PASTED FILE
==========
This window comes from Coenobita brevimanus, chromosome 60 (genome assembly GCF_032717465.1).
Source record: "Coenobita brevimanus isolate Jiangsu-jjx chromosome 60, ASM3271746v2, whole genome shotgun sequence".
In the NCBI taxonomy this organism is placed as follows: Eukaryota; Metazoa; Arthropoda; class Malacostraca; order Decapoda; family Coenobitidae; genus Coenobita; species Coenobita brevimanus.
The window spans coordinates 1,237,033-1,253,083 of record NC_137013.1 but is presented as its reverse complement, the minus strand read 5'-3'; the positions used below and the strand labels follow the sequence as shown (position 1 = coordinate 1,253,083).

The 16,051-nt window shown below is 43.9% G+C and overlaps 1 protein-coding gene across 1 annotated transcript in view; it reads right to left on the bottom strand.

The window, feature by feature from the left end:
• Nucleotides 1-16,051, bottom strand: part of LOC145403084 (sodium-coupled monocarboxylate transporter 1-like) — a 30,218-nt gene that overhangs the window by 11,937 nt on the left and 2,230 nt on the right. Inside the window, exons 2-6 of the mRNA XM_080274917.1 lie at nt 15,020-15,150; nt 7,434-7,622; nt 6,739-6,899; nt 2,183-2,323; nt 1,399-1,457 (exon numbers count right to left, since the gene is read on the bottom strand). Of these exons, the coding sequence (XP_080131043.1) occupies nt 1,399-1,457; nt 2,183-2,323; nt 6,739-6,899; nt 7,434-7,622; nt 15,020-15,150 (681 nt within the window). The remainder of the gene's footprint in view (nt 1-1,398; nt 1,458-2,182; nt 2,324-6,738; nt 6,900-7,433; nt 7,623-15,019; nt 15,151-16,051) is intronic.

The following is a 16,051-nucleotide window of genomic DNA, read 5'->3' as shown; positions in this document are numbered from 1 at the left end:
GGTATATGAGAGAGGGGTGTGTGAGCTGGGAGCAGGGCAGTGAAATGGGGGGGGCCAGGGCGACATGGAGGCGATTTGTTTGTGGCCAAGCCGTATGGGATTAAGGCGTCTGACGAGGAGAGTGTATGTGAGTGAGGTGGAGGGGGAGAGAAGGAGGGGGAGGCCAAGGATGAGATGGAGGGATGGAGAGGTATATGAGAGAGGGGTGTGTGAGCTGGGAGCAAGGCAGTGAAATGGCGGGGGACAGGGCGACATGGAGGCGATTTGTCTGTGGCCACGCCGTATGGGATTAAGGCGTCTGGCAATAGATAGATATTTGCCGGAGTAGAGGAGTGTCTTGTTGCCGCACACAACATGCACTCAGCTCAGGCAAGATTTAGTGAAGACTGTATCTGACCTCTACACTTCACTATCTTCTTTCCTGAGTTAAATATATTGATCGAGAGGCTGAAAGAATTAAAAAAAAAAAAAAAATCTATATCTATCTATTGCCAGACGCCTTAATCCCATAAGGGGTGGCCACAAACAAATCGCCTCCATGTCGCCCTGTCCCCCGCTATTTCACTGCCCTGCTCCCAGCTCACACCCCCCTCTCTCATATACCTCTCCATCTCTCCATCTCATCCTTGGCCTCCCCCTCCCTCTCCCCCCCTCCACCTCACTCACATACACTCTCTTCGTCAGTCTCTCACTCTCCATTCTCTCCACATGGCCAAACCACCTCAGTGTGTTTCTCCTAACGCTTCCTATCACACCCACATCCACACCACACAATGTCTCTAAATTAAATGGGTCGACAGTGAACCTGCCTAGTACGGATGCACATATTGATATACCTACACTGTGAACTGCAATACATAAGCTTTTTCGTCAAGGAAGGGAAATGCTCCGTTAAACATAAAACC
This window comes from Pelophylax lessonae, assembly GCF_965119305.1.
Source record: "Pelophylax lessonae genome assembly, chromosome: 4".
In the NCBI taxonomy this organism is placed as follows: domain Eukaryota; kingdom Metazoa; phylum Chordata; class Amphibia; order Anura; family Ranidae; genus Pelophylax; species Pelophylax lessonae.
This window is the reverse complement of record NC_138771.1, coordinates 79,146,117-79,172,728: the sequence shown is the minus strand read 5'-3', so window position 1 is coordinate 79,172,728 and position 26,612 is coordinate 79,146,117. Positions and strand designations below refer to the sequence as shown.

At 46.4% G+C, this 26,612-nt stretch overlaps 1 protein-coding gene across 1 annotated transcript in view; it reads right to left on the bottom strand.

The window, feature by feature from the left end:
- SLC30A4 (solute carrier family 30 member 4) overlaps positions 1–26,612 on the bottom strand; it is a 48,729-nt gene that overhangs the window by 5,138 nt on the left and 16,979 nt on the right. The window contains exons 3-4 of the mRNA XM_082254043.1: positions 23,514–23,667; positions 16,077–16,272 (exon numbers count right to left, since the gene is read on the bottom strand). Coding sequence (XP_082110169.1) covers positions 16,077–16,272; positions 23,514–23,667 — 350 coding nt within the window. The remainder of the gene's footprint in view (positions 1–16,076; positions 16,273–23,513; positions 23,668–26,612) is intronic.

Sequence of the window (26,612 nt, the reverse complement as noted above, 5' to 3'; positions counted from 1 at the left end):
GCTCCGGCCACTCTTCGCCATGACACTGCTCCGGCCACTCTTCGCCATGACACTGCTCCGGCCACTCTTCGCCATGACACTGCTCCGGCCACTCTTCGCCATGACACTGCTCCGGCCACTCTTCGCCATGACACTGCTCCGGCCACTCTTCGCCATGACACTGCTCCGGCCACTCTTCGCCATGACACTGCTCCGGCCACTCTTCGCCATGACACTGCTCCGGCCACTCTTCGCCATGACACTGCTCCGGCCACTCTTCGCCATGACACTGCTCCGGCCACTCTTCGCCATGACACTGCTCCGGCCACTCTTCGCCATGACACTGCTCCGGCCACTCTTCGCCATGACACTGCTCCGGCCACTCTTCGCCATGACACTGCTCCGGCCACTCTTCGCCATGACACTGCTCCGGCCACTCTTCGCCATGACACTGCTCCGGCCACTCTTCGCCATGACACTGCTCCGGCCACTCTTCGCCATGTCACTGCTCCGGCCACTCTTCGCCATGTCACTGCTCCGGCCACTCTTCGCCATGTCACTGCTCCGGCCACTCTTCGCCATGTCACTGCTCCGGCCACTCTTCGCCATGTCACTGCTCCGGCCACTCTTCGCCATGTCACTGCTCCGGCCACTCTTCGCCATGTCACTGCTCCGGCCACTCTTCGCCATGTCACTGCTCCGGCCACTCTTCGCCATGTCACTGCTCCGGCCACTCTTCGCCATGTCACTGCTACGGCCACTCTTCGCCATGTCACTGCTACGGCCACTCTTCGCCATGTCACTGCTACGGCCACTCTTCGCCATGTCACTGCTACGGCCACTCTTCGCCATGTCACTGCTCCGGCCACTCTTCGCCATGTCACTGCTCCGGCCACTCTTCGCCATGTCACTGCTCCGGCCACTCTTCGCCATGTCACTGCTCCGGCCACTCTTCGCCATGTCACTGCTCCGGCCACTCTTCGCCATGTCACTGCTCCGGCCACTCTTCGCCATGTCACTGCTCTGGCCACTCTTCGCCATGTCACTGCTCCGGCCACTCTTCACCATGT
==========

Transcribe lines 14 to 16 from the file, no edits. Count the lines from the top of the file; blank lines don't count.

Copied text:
At 46.4% G+C, this 26,612-nt stretch overlaps 1 protein-coding gene across 1 annotated transcript in view; it reads right to left on the bottom strand.

The window, feature by feature from the left end:
- SLC30A4 (solute carrier family 30 member 4) overlaps positions 1–26,612 on the bottom strand; it is a 48,729-nt gene that overhangs the window by 5,138 nt on the left and 16,979 nt on the right. The window contains exons 3-4 of the mRNA XM_082254043.1: positions 23,514–23,667; positions 16,077–16,272 (exon numbers count right to left, since the gene is read on the bottom strand). Coding sequence (XP_082110169.1) covers positions 16,077–16,272; positions 23,514–23,667 — 350 coding nt within the window. The remainder of the gene's footprint in view (positions 1–16,076; positions 16,273–23,513; positions 23,668–26,612) is intronic.